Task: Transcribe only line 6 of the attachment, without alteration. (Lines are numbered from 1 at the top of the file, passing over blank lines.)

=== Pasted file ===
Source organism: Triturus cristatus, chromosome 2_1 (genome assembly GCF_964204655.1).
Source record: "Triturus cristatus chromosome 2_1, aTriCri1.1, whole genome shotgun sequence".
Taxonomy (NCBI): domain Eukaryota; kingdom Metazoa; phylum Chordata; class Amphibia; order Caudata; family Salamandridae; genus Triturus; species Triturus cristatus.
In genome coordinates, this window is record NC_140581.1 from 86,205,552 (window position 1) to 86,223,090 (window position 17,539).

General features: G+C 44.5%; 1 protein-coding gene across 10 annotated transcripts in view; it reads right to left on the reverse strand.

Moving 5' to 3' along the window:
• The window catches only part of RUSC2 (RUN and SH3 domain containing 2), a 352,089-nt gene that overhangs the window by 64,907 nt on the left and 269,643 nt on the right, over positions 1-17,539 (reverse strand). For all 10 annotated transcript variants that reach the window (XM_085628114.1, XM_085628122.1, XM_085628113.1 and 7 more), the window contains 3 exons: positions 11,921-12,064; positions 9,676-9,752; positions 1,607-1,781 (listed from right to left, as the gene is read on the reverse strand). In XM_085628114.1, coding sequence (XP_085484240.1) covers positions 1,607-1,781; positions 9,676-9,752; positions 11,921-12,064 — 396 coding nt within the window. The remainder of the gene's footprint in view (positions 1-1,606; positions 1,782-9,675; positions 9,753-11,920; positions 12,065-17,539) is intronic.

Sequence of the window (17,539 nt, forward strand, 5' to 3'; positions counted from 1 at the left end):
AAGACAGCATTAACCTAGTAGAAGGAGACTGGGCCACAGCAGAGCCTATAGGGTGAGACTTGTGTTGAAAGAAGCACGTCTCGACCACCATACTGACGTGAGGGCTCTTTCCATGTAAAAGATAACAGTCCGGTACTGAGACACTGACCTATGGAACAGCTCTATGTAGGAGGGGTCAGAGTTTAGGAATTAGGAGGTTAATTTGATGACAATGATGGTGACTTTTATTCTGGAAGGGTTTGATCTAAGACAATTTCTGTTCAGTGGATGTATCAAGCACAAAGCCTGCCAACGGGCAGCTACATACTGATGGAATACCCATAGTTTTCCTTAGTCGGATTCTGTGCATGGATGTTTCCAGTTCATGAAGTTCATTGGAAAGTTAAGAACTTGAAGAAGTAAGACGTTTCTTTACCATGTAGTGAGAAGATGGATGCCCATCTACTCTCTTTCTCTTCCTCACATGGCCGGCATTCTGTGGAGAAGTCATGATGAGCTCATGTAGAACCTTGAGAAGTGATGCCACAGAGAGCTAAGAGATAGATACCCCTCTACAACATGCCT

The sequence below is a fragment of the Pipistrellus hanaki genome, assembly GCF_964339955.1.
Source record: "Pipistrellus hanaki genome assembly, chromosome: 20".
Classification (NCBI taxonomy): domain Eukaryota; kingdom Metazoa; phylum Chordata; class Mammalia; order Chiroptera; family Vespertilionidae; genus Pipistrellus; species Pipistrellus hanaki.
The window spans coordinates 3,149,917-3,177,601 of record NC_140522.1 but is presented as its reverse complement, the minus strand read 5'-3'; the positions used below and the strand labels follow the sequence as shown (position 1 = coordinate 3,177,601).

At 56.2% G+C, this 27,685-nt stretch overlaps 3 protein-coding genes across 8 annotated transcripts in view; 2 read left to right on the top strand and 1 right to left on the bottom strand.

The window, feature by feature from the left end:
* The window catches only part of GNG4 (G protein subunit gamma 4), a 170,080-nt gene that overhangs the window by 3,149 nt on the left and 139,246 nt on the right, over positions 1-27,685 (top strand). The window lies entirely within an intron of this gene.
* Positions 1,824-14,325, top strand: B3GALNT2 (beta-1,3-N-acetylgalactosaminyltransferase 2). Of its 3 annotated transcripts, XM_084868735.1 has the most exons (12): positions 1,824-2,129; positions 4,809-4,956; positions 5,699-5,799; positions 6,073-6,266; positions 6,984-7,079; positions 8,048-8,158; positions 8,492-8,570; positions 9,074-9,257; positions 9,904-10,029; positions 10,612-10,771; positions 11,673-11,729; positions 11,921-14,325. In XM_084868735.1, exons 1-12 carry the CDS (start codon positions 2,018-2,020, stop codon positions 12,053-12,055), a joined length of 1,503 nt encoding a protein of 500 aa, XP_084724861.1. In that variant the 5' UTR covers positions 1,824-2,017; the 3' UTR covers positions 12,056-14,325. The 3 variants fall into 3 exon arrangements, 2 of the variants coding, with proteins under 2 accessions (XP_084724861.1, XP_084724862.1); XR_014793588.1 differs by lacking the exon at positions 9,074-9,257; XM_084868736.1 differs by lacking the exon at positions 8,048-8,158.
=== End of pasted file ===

Moving 5' to 3' along the window: